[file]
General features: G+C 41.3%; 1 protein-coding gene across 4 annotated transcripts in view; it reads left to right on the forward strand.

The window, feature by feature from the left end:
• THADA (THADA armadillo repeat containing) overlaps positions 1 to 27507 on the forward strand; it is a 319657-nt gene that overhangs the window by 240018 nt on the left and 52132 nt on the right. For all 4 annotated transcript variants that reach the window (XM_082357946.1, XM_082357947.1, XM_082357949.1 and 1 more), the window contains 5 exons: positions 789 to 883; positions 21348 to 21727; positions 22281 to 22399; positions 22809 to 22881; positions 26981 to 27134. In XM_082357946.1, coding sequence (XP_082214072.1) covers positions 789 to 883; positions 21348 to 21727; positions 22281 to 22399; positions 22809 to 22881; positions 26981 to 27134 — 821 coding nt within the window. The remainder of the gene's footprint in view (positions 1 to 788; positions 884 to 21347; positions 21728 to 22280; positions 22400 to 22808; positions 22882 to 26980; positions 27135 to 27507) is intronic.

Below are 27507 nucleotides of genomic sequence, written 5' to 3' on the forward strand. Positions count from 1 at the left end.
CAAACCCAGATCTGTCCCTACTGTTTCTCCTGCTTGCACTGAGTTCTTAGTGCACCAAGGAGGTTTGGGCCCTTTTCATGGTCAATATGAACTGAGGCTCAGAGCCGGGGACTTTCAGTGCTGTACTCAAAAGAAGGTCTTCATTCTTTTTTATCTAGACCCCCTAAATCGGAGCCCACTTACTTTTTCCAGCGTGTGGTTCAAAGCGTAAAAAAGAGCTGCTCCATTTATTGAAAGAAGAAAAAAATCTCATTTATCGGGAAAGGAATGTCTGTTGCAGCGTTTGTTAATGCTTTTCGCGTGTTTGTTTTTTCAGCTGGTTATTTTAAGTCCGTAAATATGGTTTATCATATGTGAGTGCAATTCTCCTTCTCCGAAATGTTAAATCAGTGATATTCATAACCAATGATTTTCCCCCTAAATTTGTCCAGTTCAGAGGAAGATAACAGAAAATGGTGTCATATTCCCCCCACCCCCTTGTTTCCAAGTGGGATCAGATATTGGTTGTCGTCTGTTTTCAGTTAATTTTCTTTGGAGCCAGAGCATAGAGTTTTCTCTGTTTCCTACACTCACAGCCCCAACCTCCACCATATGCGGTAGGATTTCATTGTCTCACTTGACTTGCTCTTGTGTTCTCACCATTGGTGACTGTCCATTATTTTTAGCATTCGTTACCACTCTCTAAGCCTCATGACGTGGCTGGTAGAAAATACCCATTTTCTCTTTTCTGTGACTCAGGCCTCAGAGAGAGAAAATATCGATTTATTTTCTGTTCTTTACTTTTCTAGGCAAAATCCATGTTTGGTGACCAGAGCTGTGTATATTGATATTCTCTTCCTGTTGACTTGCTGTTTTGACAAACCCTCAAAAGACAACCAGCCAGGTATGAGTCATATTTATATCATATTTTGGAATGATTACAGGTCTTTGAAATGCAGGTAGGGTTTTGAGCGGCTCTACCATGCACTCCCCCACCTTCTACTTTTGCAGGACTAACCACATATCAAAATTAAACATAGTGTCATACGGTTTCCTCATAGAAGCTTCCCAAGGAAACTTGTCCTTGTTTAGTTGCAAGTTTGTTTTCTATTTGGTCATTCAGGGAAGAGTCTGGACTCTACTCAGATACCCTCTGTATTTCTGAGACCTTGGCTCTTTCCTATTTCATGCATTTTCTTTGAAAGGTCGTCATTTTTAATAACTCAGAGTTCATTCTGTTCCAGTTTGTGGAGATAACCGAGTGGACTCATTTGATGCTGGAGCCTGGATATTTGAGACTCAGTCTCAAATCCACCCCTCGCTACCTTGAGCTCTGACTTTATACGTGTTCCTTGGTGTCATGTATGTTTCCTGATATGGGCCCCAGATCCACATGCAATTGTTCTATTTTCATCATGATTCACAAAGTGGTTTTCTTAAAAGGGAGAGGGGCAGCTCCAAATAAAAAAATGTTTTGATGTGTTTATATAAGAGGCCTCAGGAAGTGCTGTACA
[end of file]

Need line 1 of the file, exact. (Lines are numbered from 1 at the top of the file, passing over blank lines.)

General features: G+C 41.3%; 1 protein-coding gene across 4 annotated transcripts in view; it reads left to right on the forward strand.